Rent-a-founder

Textured Gradients in Pure CSS

We’re going to create a background like this in pure CSS:

Screenshot of result

Of course, the simple version would be to simply create a CSS gradient (and there are tools that make creating them easy):

Simple CSS gradient

But it just doesn’t look that great, simply because we can only create linear or radial gradients. We want more randomness, something that looks less geometric and predictable.

A common method is to choose a real-life photo and blur it. TinEye offers a free online tool that lets us search for CC Flickr images based on the colours they contain. I added some colours to my search and ended up choosing this picture by Flickr user “whatapar” (under the CC 2.0 license):

Original photo

We don’t need most of the information in this photo so let’s scale it down to a mere 8x6 pixels:

Downsized version

TinyPNG turns this image into 326 bytes and we can use a simple online tool to turn it into a data URI so we can include it directly in our CSS:

body {
    background-image: url("data:image/png;base64,iVBORw0KGgoAAAANSUhEUgAAAAgAAAAGCAMAAADJ2y/JAAAAilBMVEWVsF28hjlmaLKik6tscKNqZKOZr51fZ5Rxc5GjuI9WTYJnaIBsfXBVb26IpWKMlFdlglVndlV1hlRna1Rue1E5SlH/q0uJc0rimEhxdkBXbj/LhDtahzqjgjpcczp9nTnvmzlZWTNYZS85ailmUChLXSYpdSICOSEYIiFMaB4yURAmHApOSgAVDwB+JAIrAAAALnRSTlP+/v7+/v7+/v7+/v7+/v7+/v7+/v7+/v7+/v7+/v7+/v7+/v7+/v7+/v7+/v7+iNdOOwAAAD1JREFUCNcFwYMBADEABLDr27ZZd//1moDJ0ItSp8e31H4QJxyTyNwC2mAnbX7iVriGmR5N+YCs4/ZW3W8BZWUEDXOg7OsAAAAASUVORK5CYII=");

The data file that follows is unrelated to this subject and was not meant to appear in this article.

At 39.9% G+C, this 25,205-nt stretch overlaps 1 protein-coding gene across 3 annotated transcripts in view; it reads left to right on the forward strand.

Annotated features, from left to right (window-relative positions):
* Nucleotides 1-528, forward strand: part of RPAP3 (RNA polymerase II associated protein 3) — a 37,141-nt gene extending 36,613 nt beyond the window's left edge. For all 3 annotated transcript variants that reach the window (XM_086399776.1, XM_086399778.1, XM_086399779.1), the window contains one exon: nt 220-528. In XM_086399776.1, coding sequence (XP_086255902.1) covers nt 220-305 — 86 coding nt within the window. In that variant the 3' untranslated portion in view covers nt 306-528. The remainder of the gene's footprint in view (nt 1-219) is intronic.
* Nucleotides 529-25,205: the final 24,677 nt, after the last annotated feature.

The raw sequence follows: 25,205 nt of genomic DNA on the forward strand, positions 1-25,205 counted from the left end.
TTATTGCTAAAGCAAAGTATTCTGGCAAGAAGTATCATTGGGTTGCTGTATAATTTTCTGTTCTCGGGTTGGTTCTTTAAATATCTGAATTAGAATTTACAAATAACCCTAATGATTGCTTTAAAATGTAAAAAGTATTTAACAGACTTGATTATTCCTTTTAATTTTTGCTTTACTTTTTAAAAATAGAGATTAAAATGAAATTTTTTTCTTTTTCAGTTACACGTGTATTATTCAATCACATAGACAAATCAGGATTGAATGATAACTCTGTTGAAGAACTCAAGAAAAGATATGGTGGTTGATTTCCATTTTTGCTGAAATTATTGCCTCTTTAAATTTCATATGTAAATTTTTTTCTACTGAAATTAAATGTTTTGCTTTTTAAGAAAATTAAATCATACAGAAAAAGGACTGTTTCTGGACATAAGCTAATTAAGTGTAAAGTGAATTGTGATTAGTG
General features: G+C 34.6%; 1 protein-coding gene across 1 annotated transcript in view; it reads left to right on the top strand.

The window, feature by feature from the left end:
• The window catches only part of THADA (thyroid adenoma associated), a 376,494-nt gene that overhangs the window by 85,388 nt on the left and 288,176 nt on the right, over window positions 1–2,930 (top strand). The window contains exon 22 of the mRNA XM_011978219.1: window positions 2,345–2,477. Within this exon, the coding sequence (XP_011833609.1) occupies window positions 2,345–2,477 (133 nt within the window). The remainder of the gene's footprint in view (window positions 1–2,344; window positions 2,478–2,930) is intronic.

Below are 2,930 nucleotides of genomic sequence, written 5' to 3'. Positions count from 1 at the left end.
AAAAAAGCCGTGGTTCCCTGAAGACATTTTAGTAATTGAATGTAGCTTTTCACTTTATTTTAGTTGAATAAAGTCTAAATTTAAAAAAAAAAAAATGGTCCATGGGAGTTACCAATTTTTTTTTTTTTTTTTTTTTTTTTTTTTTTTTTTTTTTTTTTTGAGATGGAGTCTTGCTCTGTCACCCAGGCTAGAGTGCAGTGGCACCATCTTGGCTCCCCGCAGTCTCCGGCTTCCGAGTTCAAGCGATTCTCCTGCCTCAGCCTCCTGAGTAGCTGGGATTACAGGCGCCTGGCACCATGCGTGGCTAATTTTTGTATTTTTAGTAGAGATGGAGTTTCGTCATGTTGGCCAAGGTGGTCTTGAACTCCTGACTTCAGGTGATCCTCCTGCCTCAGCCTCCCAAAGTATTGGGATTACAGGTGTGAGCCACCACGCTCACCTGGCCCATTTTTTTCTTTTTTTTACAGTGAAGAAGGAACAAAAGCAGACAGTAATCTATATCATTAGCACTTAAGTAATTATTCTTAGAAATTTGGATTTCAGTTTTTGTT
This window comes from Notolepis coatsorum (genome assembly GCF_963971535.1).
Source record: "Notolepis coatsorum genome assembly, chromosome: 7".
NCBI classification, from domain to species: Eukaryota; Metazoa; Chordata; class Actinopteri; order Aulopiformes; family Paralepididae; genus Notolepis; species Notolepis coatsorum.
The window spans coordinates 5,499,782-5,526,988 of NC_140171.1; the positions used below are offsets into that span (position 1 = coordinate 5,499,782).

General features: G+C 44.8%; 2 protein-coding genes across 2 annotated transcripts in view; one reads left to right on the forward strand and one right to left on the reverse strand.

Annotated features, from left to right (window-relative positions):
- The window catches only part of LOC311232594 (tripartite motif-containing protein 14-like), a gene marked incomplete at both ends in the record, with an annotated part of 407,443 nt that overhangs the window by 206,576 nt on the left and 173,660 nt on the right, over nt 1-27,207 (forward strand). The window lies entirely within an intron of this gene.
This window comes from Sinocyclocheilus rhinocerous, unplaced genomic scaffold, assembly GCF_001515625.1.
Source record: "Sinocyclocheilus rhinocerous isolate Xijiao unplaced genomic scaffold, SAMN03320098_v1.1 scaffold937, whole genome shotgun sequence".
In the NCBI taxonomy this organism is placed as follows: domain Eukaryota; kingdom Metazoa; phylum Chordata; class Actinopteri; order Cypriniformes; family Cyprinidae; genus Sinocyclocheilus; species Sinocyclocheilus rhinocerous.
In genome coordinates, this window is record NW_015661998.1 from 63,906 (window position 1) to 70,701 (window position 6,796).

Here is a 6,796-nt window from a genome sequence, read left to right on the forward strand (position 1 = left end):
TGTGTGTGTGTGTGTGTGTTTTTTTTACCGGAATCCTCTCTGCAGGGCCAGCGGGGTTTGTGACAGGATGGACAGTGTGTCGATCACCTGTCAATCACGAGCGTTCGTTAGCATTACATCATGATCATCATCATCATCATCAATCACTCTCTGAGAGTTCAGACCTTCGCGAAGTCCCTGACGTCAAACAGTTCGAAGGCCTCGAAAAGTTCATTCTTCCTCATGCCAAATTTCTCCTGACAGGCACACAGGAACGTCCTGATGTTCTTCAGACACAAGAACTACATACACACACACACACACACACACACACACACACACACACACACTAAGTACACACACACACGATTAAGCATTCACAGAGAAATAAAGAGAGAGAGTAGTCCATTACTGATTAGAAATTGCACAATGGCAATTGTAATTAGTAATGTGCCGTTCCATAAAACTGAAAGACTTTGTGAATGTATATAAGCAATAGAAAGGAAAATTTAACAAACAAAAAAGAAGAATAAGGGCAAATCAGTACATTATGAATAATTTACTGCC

background-repeat: no-repeat;
    background-size: cover;
}

It would be great if that was all there’s to it. And indeed, in Chrome, it looks quite nice:

Blurry image in Chrome

But Firefox does not blur the scaled up image, at least not much:

Blurry image in Chrome

One could add a separate <div> element for the background and apply a filter: blur(10px) to it. But I’m a bit of a purist and adding extra div’s to achieve a purely visual effect is something I try to avoid.

Most modern browsers today support SVG files and the SVG specification includes a Gaussian blur filter (which, in fact, looks even better than the primitive interpolation by Chrome seen above). Let’s create an SVG file with our 8x6 image:

<svg xmlns="http://www.w3.org/2000/svg" xmlns:xlink= "http://www.w3.org/1999/xlink" viewBox="1 1 6 4">
  <image filter="url(#b)" width="8" height="6" xlink:href="data:image/png;base64,iVBORw0KGgoAAAANSUhEUgAAAAgAAAAGCAMAAADJ2y/JAAAAilBMVEWVsF28hjlmaLKik6tscKNqZKOZr51fZ5Rxc5GjuI9WTYJnaIBsfXBVb26IpWKMlFdlglVndlV1hlRna1Rue1E5SlH/q0uJc0rimEhxdkBXbj/LhDtahzqjgjpcczp9nTnvmzlZWTNYZS85ailmUChLXSYpdSICOSEYIiFMaB4yURAmHApOSgAVDwB+JAIrAAAALnRSTlP+/v7+/v7+/v7+/v7+/v7+/v7+/v7+/v7+/v7+/v7+/v7+/v7+/v7+/v7+/v7+iNdOOwAAAD1JREFUCNcFwYMBADEABLDr27ZZd//1moDJ0ItSp8e31H4QJxyTyNwC2mAnbX7iVriGmR5N+YCs4/ZW3W8BZWUEDXOg7OsAAAAASUVORK5CYII="/>
  <filter id="b"><feGaussianBlur stdDeviation=".5" /></filter>
</svg>

This is what it looks like:

SVG with Gaussian filter applied to resized photo

You may have noticed the viewBox="1 1 6 4" which crops the SVG’s area by one pixel on each side. This is because the Gaussian filter assumes that everything outside the image is white and therefore introduces a white haze at the borders. Cropping the borders somewhat makes it disappear.

Now we turn this SVG file into a data URI once more and include it in our CSS:

body {